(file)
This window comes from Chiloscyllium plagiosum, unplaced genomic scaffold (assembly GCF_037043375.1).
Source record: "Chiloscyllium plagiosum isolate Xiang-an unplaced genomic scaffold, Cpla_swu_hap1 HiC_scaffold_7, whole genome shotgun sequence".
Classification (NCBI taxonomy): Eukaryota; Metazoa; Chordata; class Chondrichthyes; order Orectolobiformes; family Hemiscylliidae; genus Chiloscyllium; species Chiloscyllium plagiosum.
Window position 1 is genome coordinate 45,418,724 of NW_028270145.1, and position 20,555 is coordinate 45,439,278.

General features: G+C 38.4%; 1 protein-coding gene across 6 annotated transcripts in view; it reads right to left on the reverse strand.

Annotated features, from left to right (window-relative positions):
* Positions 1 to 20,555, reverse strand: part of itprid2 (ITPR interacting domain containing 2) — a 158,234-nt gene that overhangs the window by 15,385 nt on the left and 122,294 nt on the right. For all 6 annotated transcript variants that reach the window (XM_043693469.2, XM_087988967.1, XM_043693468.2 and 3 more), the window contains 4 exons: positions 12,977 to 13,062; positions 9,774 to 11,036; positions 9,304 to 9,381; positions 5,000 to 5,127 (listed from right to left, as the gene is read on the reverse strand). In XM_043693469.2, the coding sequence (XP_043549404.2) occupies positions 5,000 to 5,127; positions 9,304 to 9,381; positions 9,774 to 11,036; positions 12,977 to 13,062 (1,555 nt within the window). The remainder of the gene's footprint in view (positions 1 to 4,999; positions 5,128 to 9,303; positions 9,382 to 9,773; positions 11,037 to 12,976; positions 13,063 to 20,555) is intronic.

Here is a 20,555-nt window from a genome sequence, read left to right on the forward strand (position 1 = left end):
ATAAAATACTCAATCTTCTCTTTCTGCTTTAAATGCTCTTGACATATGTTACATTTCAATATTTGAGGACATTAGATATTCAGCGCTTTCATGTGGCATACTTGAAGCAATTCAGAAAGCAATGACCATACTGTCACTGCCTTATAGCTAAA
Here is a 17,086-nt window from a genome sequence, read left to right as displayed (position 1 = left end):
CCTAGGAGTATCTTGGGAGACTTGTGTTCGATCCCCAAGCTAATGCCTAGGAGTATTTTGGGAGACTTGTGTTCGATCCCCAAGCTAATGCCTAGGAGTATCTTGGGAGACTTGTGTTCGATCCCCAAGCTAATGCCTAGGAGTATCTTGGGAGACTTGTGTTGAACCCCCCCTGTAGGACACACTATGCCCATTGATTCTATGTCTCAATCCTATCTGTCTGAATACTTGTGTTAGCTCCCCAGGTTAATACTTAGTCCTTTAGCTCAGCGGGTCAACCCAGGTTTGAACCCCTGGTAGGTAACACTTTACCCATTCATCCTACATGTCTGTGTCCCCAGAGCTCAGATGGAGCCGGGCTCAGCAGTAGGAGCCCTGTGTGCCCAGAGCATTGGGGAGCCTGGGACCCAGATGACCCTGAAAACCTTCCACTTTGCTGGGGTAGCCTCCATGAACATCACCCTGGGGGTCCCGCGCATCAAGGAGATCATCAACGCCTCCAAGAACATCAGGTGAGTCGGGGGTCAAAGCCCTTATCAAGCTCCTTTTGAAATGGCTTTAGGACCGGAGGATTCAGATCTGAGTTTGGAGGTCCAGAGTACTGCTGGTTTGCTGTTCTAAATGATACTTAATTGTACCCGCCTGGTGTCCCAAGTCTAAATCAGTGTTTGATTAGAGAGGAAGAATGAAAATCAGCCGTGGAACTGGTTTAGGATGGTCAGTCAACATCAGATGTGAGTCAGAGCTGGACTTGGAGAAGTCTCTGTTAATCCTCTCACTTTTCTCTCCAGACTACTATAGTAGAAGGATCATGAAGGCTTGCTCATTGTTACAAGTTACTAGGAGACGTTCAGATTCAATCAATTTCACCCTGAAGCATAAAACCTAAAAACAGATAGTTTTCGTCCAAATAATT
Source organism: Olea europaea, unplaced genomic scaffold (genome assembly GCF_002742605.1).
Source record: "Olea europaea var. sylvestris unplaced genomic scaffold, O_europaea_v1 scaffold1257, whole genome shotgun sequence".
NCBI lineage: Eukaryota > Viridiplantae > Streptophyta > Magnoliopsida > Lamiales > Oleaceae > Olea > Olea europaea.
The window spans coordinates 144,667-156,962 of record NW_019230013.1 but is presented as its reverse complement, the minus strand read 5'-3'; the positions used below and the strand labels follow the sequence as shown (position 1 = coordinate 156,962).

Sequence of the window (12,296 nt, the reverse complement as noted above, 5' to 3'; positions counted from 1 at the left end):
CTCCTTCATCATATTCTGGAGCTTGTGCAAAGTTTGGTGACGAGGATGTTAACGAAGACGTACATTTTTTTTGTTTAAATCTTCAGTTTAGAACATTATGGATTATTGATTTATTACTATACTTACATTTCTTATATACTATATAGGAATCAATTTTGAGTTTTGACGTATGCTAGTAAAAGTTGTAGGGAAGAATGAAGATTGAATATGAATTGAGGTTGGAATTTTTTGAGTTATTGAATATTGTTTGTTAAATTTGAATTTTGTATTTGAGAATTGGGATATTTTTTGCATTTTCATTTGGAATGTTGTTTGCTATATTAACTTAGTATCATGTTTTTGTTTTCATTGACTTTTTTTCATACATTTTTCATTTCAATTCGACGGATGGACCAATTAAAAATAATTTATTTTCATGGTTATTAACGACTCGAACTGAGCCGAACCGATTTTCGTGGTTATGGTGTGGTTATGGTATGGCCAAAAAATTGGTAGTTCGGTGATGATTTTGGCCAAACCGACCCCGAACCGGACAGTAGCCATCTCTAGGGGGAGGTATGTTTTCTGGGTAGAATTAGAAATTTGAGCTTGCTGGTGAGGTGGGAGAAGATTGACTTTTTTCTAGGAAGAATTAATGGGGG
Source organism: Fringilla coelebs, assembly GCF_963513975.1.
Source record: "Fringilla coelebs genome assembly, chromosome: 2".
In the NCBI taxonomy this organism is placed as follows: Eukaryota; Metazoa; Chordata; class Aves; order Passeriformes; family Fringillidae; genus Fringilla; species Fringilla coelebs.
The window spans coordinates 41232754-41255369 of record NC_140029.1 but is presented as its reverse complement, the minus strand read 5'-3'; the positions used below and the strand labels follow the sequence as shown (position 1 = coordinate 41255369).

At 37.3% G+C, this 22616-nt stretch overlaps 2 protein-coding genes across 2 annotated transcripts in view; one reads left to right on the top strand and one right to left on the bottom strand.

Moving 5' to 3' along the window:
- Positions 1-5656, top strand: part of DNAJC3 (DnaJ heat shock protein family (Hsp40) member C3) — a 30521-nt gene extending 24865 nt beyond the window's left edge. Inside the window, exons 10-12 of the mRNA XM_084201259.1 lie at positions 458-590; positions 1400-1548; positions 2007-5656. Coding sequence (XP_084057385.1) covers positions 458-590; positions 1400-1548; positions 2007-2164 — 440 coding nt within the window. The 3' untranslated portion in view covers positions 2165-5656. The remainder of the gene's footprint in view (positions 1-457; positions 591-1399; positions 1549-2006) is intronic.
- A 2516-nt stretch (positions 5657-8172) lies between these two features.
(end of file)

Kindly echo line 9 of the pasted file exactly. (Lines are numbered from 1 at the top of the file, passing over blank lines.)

ATAAAATACTCAATCTTCTCTTTCTGCTTTAAATGCTCTTGACATATGTTACATTTCAATATTTGAGGACATTAGATATTCAGCGCTTTCATGTGGCATACTTGAAGCAATTCAGAAAGCAATGACCATACTGTCACTGCCTTATAGCTAAA